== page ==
Ballistic missiles could be Israel's weapon of choice against Iranian nuclear facilities if it decides on a pre-emptive attack and deems air strikes too risky, according to a report by a Washington think-tank.
Israel is widely assumed to have Jericho missiles capable of hitting Iran with an accuracy of a few dozen meters (yards) from target. Such a capability would be free of warplanes' main drawbacks - limits on fuel and ordnance, and perils to pilots.
Extrapolating from analyst assessments that the most advanced Jerichos carry 750 kg (1,650 lb) conventional warheads, Abdullah Toukan of the Center for Strategic and International Studies said 42 missiles would be enough to "severely damage or demolish" Iran's core nuclear sites at Natanz, Esfahan and Arak.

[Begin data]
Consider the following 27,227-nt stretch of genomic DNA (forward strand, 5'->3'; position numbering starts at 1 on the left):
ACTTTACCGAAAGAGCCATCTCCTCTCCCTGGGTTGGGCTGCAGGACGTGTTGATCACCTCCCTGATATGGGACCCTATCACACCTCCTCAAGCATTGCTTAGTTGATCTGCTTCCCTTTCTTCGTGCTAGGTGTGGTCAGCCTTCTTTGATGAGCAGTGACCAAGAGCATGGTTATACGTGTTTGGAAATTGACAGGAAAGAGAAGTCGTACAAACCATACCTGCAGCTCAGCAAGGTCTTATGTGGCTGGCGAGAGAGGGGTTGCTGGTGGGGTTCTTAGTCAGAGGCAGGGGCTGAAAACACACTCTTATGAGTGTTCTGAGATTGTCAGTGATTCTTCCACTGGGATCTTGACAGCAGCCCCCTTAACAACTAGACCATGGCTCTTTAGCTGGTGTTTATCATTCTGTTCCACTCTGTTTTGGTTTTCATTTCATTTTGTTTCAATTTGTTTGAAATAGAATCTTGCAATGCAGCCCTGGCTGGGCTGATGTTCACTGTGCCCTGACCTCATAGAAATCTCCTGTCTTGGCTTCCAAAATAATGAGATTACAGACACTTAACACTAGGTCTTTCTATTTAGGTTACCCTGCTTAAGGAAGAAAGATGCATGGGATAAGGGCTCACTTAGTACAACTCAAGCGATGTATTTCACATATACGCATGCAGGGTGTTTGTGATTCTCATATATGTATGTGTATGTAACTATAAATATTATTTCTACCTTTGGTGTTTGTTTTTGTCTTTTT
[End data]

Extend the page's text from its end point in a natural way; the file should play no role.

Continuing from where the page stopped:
"If the Jericho III is fully developed and its accuracy is quite high then this scenario could look much more feasible than using combat aircraft," he said in the March 14 report, titled "Study on a Possible Israeli Strike on Iran's Nuclear Development Facilities".
Israel, whose jets bombed Iraq's nuclear reactor in 1981 and mounted a similar sortie over Syria in 2007, has hinted that it could forcibly deny Iran the means to make an atomic bomb.